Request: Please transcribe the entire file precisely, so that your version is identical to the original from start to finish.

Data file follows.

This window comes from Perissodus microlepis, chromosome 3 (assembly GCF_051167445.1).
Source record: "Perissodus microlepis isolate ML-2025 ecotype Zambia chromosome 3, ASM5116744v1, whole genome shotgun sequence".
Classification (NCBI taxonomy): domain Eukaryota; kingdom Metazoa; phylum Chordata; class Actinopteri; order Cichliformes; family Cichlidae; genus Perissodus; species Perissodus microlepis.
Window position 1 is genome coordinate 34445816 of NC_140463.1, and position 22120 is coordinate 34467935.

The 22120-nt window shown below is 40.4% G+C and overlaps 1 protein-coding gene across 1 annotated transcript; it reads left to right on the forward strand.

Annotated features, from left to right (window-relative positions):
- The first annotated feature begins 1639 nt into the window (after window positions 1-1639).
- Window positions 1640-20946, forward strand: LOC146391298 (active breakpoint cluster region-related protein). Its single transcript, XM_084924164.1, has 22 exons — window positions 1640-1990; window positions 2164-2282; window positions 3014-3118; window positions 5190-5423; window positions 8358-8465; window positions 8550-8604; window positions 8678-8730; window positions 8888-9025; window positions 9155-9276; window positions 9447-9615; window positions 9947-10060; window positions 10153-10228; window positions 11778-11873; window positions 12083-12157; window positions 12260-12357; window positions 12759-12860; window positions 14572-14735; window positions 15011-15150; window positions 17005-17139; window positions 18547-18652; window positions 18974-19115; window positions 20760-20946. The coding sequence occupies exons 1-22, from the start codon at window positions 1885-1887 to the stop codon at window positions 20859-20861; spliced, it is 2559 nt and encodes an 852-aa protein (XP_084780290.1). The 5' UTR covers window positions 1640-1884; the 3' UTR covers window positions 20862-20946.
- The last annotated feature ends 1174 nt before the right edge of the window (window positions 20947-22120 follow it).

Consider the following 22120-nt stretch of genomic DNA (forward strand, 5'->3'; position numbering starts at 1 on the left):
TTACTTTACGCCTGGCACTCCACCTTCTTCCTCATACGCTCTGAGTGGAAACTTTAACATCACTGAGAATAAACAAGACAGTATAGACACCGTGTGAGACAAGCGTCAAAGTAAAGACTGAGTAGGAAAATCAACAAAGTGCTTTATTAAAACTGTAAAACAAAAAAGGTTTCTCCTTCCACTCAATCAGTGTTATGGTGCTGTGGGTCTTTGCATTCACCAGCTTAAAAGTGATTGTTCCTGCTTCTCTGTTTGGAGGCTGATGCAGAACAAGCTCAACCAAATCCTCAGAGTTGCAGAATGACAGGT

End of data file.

This window comes from Perissodus microlepis, chromosome 3 (assembly GCF_051167445.1).
Source record: "Perissodus microlepis isolate ML-2025 ecotype Zambia chromosome 3, ASM5116744v1, whole genome shotgun sequence".
Classification (NCBI taxonomy): domain Eukaryota; kingdom Metazoa; phylum Chordata; class Actinopteri; order Cichliformes; family Cichlidae; genus Perissodus; species Perissodus microlepis.
Window position 1 is genome coordinate 34445816 of NC_140463.1, and position 22120 is coordinate 34467935.

The 22120-nt window shown below is 40.4% G+C and overlaps 1 protein-coding gene across 1 annotated transcript; it reads left to right on the forward strand.

Annotated features, from left to right (window-relative positions):
- The first annotated feature begins 1639 nt into the window (after window positions 1-1639).
- Window positions 1640-20946, forward strand: LOC146391298 (active breakpoint cluster region-related protein). Its single transcript, XM_084924164.1, has 22 exons — window positions 1640-1990; window positions 2164-2282; window positions 3014-3118; window positions 5190-5423; window positions 8358-8465; window positions 8550-8604; window positions 8678-8730; window positions 8888-9025; window positions 9155-9276; window positions 9447-9615; window positions 9947-10060; window positions 10153-10228; window positions 11778-11873; window positions 12083-12157; window positions 12260-12357; window positions 12759-12860; window positions 14572-14735; window positions 15011-15150; window positions 17005-17139; window positions 18547-18652; window positions 18974-19115; window positions 20760-20946. The coding sequence occupies exons 1-22, from the start codon at window positions 1885-1887 to the stop codon at window positions 20859-20861; spliced, it is 2559 nt and encodes an 852-aa protein (XP_084780290.1). The 5' UTR covers window positions 1640-1884; the 3' UTR covers window positions 20862-20946.
- The last annotated feature ends 1174 nt before the right edge of the window (window positions 20947-22120 follow it).

Consider the following 22120-nt stretch of genomic DNA (forward strand, 5'->3'; position numbering starts at 1 on the left):
TTACTTTACGCCTGGCACTCCACCTTCTTCCTCATACGCTCTGAGTGGAAACTTTAACATCACTGAGAATAAACAAGACAGTATAGACACCGTGTGAGACAAGCGTCAAAGTAAAGACTGAGTAGGAAAATCAACAAAGTGCTTTATTAAAACTGTAAAACAAAAAAGGTTTCTCCTTCCACTCAATCAGTGTTATGGTGCTGTGGGTCTTTGCATTCACCAGCTTAAAAGTGATTGTTCCTGCTTCTCTGTTTGGAGGCTGATGCAGAACAAGCTCAACCAAATCCTCAGAGTTGCAGAATGACAGGT